- I use news aggregators to “skim.”
The Daily Skimm is designed specifically for busy people (read: harried mothers) to provide a quick-get overview of what happened in the world today… lest we find ourselves caught in a moment of actual adult conversation, searching for a clever comment and find our brains full of little more than the lyrics to a Daniel Tiger song. Kanye, next time you feel tempted to storm the stage at the Grammy’s, just remember... When you feel so mad that you wanna ROAR, take a deep breath and count to four!
- Go to the movies... not just the animated ones.
And find someone who will spend the drive home asking you what you thought about it, how it made you feel, what your favorite part was and why. If you’re out of the habit of engaging with that side of your brain, it can be helpful to spend time with someone who will draw you out. It’s good for us to relate as intellectual beings with thoughts on other subjects. Movies are low hanging fruit. Discuss.
- Get together with friends and discuss something OTHER than parenting and/or domestic duties.
Yes, sometimes group gripe sessions are deeply cathartic. You walk away feeling understood, accepted and like you're not the only woman in the world who has considered offering your husband sexual favors in exchange for taking out the trash. (I mean that as strictly hypothetical, of course...) But it does contribute to you feeling like that's the only hat you have. Go on a day trip, take a class together, hit up a local gallery and make fun of the modern art.
Reclaim a lost love. I used to love low-waist jeans. Some loves die a well deserved-death and are never ever coming back into our lives (thank goodness). But others I think we relinquish too quickly. I bet there were lots of things you loved when it was just you (or you and your husband). When the baby comes it's a wholly greater love than what came before — so giving up reality TV or that morning jog feel like a small sacrifice. And that makes sense. Our hearts need to make room for this new love, and for all the demands that come with it. But when the dust settles and you're starting to feel as though you've all but disappeared, consider dusting the good ones off and picking them up again. Even if it takes a little trial and error to figure out which are worth resurrecting.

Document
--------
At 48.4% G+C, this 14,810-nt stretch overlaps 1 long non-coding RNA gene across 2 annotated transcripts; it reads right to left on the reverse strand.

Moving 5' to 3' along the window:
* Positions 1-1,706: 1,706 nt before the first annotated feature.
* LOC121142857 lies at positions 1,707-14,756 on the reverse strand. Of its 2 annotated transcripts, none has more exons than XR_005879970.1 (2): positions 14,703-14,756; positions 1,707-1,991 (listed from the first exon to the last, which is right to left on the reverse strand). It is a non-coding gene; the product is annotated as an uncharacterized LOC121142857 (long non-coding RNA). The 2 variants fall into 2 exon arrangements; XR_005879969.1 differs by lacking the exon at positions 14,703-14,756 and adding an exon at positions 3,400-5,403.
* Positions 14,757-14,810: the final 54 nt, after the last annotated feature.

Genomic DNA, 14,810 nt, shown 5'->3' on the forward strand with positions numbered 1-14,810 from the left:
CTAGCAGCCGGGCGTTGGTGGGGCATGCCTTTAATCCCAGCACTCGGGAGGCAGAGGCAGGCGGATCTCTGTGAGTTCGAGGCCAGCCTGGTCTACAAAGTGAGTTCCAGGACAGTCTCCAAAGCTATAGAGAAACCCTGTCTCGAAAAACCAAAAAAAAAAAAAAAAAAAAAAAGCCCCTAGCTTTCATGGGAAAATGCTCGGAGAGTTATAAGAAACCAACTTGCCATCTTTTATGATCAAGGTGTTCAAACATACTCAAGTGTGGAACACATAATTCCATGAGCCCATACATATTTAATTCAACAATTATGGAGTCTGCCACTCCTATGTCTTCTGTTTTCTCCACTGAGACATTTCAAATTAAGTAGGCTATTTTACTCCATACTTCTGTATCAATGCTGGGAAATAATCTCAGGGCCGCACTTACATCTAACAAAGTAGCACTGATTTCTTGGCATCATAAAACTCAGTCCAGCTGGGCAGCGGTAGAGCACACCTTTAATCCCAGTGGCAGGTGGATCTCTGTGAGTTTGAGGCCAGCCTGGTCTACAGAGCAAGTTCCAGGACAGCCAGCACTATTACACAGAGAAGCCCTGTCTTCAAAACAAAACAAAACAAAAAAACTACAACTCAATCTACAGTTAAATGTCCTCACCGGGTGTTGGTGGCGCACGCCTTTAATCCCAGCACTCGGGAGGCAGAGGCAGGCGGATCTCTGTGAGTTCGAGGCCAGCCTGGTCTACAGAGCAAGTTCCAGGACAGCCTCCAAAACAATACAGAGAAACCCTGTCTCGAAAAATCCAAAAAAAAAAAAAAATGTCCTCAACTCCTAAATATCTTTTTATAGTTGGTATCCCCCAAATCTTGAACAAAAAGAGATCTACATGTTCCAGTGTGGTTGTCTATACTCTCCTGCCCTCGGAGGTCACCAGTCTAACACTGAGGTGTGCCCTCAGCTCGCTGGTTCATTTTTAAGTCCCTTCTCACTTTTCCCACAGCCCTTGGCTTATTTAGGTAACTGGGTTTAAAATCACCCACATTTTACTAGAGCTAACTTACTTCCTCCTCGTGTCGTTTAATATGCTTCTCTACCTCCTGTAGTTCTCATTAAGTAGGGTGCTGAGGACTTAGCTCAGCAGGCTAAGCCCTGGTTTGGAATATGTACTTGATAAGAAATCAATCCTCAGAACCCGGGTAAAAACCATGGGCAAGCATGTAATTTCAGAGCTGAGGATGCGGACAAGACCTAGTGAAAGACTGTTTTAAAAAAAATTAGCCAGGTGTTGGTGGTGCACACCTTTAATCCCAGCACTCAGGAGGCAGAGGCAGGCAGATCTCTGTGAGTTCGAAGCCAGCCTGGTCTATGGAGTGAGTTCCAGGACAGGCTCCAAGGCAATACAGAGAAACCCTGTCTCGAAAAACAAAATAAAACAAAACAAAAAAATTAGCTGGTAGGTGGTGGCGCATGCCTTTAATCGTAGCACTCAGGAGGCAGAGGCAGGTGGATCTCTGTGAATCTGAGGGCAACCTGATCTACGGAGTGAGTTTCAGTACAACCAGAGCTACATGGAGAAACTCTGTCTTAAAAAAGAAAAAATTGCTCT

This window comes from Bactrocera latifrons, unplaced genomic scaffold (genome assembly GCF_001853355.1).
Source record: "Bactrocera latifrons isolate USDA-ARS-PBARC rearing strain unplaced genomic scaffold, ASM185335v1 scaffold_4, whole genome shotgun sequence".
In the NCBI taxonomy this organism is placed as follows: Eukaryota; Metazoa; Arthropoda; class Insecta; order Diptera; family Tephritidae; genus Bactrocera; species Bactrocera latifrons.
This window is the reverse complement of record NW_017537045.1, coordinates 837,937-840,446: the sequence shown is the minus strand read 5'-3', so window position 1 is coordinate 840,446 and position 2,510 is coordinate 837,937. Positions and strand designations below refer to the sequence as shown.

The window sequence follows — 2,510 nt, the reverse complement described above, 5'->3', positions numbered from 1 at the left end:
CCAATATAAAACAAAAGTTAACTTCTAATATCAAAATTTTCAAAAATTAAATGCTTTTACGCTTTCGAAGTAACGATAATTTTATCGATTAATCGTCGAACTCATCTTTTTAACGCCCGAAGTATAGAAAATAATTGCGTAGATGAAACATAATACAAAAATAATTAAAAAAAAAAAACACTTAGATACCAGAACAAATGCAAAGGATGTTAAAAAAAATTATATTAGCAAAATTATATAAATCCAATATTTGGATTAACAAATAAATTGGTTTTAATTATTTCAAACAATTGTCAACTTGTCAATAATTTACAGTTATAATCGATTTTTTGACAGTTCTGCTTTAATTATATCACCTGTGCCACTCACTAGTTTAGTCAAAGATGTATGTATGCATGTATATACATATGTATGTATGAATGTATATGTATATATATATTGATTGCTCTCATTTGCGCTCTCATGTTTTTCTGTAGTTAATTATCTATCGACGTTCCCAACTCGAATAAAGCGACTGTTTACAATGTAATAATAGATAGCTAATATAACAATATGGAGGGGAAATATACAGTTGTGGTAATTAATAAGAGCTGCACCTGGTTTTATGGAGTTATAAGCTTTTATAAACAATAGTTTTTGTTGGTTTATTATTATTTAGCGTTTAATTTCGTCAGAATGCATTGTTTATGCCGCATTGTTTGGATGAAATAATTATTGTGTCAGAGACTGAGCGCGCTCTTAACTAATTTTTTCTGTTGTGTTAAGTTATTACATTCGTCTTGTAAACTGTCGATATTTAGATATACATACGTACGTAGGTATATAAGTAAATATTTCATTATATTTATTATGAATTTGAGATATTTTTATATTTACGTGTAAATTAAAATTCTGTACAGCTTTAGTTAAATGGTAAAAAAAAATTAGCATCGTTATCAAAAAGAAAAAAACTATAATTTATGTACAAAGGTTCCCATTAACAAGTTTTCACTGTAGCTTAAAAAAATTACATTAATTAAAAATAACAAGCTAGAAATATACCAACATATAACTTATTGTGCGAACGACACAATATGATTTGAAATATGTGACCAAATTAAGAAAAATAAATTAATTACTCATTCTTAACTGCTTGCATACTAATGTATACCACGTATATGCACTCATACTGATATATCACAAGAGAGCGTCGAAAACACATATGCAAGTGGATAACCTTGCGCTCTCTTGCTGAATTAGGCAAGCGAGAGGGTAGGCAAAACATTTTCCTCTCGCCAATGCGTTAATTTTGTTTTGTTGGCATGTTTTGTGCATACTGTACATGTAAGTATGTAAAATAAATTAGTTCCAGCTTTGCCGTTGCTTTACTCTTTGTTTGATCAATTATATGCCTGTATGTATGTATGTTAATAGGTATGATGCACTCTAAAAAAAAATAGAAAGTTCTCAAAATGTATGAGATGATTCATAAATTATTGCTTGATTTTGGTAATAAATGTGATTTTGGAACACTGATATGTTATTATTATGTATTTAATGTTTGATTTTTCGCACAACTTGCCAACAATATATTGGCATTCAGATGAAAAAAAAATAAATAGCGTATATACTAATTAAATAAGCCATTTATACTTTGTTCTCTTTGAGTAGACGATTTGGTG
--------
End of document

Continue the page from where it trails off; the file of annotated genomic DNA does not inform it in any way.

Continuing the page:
For example, believe it or not, I was a ballet dancer until I was 22. Even picked up dance as a second major in college — not because I had any intention of making a career of it, but solely because I loved doing it. They recently opened a Pure Barre studio near my house and now I take barre classes 5 days a week. I love it. I feel physically more like my old self than I have in a long while. It's been good for me.
Maybe for you it's not exercise. Maybe it's painting or playing the piano or people watching. Whatever it is, there was something YOU loved before you became a WE and its worth rediscovering.
- Serve in some capacity.
Admittedly, this one is tricky when you feel like your entire identity is more or less serving everyone all day long. I definitely go through phases where I look at people… really any stranger on the street who tries to make eye contact with me and think, "I have nothing to give you!" As a mom, it's easy for your posture towards the world to be one of need-fulfillment. And you need to know yourself well enough to know when you need a break from that. (I'm a big believer in the power of a pedicure to bring you back from the brink).
That said, when you find yourself in a moment when you realize that everything bumming you out is an inherently First World Problem ("I've called Comcast THREE times and my stomach looks like an old map!") it might be time to get a little perspective. I don't mean that in a "just think about all the starving children in Africa" kind of way, but something powerful happens when we step out of the banality of our own stories and step into a bigger story in which we can make a meaningful impact. It lends fresh perspective and reconnects us with who we are called to be.